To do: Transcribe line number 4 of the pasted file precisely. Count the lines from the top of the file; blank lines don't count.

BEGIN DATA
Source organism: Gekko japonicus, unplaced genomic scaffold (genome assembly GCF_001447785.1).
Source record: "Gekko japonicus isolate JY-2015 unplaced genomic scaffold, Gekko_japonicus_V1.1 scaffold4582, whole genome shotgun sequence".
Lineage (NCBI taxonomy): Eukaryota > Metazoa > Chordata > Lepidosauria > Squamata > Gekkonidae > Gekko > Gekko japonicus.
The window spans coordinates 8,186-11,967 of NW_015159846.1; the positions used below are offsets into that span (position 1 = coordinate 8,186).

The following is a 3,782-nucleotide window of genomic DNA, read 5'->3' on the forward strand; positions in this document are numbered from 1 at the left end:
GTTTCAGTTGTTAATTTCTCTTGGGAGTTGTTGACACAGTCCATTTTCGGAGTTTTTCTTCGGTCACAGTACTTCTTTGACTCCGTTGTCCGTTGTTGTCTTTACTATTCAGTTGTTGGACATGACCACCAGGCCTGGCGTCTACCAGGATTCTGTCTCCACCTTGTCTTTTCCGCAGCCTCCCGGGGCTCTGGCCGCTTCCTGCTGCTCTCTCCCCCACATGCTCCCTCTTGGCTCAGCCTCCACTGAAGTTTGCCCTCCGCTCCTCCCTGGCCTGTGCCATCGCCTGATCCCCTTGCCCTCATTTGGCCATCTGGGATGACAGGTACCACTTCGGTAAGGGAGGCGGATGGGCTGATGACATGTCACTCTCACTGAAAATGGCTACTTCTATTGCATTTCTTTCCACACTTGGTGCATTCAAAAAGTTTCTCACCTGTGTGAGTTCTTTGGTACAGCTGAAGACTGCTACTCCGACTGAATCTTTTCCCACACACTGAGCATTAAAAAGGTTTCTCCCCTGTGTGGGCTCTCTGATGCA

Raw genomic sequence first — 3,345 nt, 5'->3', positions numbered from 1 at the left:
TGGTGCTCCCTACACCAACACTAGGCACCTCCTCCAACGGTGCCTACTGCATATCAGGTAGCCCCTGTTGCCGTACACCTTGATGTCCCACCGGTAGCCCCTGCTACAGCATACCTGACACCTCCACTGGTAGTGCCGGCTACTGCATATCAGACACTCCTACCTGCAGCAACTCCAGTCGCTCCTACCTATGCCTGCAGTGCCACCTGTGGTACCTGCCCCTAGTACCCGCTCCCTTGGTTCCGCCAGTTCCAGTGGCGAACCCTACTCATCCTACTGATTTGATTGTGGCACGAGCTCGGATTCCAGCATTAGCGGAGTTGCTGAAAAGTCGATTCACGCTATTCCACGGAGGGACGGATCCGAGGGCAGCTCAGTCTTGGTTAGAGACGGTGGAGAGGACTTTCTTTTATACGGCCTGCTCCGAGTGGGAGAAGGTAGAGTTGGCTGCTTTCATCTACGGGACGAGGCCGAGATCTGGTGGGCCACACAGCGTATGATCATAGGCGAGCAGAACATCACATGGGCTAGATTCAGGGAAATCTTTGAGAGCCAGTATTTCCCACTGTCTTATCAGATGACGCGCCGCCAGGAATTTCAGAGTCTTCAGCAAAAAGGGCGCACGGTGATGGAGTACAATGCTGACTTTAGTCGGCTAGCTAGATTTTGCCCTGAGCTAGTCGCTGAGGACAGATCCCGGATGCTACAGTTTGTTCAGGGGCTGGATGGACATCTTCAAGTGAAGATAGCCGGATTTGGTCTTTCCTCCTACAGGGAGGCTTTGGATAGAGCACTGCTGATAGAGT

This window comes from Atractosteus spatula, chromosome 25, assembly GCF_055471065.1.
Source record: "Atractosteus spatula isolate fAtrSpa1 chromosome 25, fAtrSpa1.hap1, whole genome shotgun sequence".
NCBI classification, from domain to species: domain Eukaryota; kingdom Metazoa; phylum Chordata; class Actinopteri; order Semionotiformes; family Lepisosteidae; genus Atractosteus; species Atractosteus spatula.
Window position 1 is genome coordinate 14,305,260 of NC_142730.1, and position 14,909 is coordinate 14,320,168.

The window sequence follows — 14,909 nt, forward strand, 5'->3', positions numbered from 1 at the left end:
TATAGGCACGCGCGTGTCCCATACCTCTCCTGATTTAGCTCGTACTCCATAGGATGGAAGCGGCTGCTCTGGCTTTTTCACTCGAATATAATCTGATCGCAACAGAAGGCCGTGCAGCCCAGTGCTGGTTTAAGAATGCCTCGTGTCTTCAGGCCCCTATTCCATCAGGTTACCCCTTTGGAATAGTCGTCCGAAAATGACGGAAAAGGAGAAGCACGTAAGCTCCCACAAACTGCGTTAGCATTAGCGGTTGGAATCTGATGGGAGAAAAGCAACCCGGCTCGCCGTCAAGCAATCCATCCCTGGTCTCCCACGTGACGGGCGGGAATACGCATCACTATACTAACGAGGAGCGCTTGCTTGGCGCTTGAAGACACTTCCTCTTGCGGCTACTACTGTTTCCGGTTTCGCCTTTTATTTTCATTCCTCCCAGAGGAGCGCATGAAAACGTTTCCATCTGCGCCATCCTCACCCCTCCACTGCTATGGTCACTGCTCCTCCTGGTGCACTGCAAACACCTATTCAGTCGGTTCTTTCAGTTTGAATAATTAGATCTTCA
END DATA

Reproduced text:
The window spans coordinates 8,186-11,967 of NW_015159846.1; the positions used below are offsets into that span (position 1 = coordinate 8,186).